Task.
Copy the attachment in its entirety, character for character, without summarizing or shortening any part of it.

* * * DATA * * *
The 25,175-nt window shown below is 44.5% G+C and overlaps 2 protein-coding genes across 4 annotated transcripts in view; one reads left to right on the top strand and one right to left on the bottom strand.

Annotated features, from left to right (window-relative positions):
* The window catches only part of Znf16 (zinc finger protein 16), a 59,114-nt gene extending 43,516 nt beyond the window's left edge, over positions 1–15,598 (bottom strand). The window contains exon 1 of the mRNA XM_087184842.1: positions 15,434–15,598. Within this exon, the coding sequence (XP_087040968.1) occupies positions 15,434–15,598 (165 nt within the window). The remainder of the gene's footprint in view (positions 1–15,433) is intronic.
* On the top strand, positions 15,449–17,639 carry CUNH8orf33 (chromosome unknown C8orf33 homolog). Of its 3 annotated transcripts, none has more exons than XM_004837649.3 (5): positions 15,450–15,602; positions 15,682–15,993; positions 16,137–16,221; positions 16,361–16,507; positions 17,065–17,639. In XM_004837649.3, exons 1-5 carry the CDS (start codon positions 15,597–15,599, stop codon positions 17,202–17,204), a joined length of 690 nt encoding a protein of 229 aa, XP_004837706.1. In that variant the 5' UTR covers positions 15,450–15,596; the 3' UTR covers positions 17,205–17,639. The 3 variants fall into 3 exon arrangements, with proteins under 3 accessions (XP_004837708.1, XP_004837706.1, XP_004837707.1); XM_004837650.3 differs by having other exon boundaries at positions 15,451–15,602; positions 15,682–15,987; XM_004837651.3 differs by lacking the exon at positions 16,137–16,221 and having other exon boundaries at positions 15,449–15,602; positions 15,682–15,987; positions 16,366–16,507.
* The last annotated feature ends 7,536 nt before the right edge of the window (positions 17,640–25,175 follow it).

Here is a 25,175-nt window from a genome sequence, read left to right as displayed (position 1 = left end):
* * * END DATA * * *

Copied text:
The 25,175-nt window shown below is 44.5% G+C and overlaps 2 protein-coding genes across 4 annotated transcripts in view; one reads left to right on the top strand and one right to left on the bottom strand.

Annotated features, from left to right (window-relative positions):
* The window catches only part of Znf16 (zinc finger protein 16), a 59,114-nt gene extending 43,516 nt beyond the window's left edge, over positions 1–15,598 (bottom strand). The window contains exon 1 of the mRNA XM_087184842.1: positions 15,434–15,598. Within this exon, the coding sequence (XP_087040968.1) occupies positions 15,434–15,598 (165 nt within the window). The remainder of the gene's footprint in view (positions 1–15,433) is intronic.
* On the top strand, positions 15,449–17,639 carry CUNH8orf33 (chromosome unknown C8orf33 homolog). Of its 3 annotated transcripts, none has more exons than XM_004837649.3 (5): positions 15,450–15,602; positions 15,682–15,993; positions 16,137–16,221; positions 16,361–16,507; positions 17,065–17,639. In XM_004837649.3, exons 1-5 carry the CDS (start codon positions 15,597–15,599, stop codon positions 17,202–17,204), a joined length of 690 nt encoding a protein of 229 aa, XP_004837706.1. In that variant the 5' UTR covers positions 15,450–15,596; the 3' UTR covers positions 17,205–17,639. The 3 variants fall into 3 exon arrangements, with proteins under 3 accessions (XP_004837708.1, XP_004837706.1, XP_004837707.1); XM_004837650.3 differs by having other exon boundaries at positions 15,451–15,602; positions 15,682–15,987; XM_004837651.3 differs by lacking the exon at positions 16,137–16,221 and having other exon boundaries at positions 15,449–15,602; positions 15,682–15,987; positions 16,366–16,507.
* The last annotated feature ends 7,536 nt before the right edge of the window (positions 17,640–25,175 follow it).

Here is a 25,175-nt window from a genome sequence, read left to right as displayed (position 1 = left end):